A New Name for Book Four in the Southern Skyes series

Well folks, it’s back to the drawing-board with regard to the title for the fourth book in the Southern Skyes series because the name I originally selected, “Burnt Wattle”, has proven to be somewhat inappropriate. Since choosing the name I’ve learnt that “wattle” doesn’t always mean what we here in Australia generally consider it to mean.

Golden Wattle is the floral emblem of Australia, hence most of us Down Under think of wattle as a medium-sized acacia tree with very fragrant, intensely yellow flowers in globular heads.

Golden Wattle

Golden Wattle

Another definition of “wattle” with which we are mostly familiar relates to a construction of poles intertwined with twigs, reeds or branches, used for walls, fences, and roofs. Hence wattle-and-daub; a method our pioneer forbears often used.

But these definitions are far from universal . . . and therein lies my problem.

In North America a “wattle” is recognised as a fleshy pendulous process, usually about the head or neck (as of a bird, e.g. a turkey) or around the chin and stomach of some unfortunate humans as they age, the latter sometimes also being called a “lappet”.

So, now, when we think of “Burnt Wattle” in that light, it does tend to bring forth a smile and a chuckle.

Watch this space for the new title of book four in Southern Skyes.

Photo: Australian National Botanic Gardens

While New South Wales burns . . .

Last Thursday I rediscovered my mojo and managed to write a few thousand words on a half-finished novel destined to be the fourth book in the Southern Skyes series. Feeling rather pleased with my output I made myself a cuppa and blissfully sat down in front of the TV to catch up on world news . . . AND was I in for a shock! Images of the state being consumed by fire flashed across the screen . . . the worst fires the state of New South Wales have experienced on a decade . . . all while I’d been playing with words. It made me realize just how far removed from reality we can sometimes get. People were losing their homes and possessions while I’d been ensconced in my make-believe world of historical fiction, oblivious to all but my creative thoughts.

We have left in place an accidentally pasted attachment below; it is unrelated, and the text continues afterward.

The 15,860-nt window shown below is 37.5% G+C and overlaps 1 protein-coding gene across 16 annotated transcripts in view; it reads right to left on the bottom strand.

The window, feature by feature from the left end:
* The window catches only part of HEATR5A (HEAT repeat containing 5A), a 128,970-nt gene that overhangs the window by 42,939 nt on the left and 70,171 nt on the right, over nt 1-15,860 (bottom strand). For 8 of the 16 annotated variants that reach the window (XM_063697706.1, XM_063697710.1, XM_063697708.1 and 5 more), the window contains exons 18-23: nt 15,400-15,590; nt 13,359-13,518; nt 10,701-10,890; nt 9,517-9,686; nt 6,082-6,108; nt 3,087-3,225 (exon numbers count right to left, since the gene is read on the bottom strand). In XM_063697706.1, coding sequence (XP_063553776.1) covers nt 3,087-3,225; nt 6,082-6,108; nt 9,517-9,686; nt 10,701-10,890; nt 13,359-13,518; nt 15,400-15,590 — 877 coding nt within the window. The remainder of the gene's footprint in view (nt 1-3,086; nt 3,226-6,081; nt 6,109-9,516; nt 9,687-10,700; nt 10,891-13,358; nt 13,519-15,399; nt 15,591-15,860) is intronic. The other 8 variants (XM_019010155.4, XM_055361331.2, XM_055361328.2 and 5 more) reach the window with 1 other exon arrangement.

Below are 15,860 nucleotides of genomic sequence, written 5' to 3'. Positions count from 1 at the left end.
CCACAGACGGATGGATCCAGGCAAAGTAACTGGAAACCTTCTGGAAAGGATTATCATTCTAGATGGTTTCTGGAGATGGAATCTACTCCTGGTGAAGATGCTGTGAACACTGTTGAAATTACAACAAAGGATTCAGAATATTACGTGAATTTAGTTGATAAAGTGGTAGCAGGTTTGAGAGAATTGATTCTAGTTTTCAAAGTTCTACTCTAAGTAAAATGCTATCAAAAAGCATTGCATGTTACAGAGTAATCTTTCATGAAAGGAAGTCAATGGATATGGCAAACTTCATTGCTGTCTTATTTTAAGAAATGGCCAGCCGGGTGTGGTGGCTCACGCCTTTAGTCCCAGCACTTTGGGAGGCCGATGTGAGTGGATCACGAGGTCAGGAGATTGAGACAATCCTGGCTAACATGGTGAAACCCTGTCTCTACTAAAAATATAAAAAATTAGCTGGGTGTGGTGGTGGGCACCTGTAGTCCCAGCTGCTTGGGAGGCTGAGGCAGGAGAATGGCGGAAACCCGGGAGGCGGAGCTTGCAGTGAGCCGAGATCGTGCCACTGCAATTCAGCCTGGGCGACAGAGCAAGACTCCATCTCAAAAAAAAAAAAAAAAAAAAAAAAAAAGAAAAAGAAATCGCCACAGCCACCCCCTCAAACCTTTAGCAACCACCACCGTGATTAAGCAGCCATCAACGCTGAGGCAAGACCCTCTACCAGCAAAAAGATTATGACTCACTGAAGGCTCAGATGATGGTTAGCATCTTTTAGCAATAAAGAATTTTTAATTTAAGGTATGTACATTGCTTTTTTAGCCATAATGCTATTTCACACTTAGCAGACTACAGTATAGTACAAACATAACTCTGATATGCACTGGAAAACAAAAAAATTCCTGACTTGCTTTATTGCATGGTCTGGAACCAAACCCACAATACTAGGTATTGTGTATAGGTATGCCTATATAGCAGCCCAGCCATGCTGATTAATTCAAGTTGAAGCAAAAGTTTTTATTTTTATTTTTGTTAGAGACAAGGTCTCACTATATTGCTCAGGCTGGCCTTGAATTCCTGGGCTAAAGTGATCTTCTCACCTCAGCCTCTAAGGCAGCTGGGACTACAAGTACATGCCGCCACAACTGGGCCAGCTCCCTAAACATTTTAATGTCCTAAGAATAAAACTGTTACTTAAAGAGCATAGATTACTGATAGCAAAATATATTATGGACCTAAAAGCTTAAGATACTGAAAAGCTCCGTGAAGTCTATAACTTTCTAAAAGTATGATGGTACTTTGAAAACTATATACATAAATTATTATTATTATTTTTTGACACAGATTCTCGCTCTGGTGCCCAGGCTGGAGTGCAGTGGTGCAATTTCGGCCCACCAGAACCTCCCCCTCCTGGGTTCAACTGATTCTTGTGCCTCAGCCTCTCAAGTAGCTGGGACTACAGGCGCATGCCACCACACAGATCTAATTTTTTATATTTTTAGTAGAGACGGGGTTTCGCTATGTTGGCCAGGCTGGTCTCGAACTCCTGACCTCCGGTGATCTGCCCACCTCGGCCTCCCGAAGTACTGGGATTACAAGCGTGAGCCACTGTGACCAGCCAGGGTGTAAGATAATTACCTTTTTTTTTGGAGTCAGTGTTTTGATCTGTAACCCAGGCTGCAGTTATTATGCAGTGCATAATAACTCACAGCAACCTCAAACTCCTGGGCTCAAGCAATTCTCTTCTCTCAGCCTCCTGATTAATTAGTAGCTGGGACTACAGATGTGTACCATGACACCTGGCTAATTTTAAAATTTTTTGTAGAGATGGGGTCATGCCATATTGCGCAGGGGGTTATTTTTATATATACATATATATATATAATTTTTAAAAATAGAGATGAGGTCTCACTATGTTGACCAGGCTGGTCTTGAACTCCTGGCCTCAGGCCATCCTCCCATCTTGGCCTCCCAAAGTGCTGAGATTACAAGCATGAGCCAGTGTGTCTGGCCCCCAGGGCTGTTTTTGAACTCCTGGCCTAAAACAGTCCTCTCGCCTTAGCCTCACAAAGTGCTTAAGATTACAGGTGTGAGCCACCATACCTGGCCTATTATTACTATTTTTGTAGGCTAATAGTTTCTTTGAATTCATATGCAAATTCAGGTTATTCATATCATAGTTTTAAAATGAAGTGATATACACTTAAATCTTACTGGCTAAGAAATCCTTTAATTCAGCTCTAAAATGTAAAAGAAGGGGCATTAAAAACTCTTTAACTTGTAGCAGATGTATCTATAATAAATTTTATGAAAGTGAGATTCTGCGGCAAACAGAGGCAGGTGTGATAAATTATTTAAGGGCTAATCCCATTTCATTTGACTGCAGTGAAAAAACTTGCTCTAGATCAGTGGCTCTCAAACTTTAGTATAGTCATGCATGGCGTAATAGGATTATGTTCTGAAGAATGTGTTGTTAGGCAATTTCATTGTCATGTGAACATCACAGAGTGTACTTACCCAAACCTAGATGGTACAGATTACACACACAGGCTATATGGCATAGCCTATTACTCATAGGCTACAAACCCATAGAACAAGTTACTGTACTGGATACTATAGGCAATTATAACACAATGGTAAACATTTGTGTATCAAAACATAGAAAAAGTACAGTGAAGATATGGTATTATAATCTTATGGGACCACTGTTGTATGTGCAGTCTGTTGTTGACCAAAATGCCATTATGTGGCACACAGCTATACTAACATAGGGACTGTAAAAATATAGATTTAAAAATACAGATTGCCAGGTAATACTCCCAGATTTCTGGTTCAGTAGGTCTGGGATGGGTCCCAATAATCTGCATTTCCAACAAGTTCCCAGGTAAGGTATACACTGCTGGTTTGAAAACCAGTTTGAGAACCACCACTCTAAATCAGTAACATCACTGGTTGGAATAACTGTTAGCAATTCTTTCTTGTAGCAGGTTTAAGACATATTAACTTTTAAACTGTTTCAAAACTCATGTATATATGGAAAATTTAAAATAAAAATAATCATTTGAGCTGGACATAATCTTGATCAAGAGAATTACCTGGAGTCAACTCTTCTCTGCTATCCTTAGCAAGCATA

Today it was announced almost 200 homes have been lost in the Springwood and Winmalee areas in the Blue Mountains west of Sydney, which is just one of the areas experiencing bushfires. The Rural Fire Service said 193 properties had been destroyed and 109 damaged. My thoughts go out to all those who have been affected . . . the traumatized and grieving families, brave but exhausted fire-fighters, lost and frightened pets, injured livestock and scared, homeless wildlife. It’s a terrible time for all and I count myself lucky to be living some 100 kilometers from the worst of the fires, but it’s in time such as these that Australian come together to support those in need . . . that’s one of the things that makes Australia such a wonderful place – the camaraderie, or the mate-ship that is so embedded in the Aussie psyche.

We have much to be thankful for in the way volunteer services, charities and communities pull together in times of need, but beyond all I thank the brave men and women of the NSW Rural Fire Service who put their lives at risk to save the property and lives of others. Their immeasurable contribution is above and beyond what could ever be repaid.

NewcastleFireFighters

The Newcastle Herald’s photographer, Phil Hearne, captured this moment where exhausted firefighters collapsed for a moment’s rest. #NSWRFS

HeatherbraeFire

The overwhelming enormity of the Heatherbrae fires. Photo by Simon White

SpringwoodFire

#NSWRFS Crews fighting the Springwood fire near St Columba’s School. Photo by Eillie Southwood

antique-feather-pen-and-ancient-copper-inkwell-isolated-over-white-background

Wattle Tree

It’s a bit weird that only last week I decided on a name for this fourth book I’m writing and find it somewhat incongruous, and a little disquieting, that the title I select was “Burnt Wattle”.

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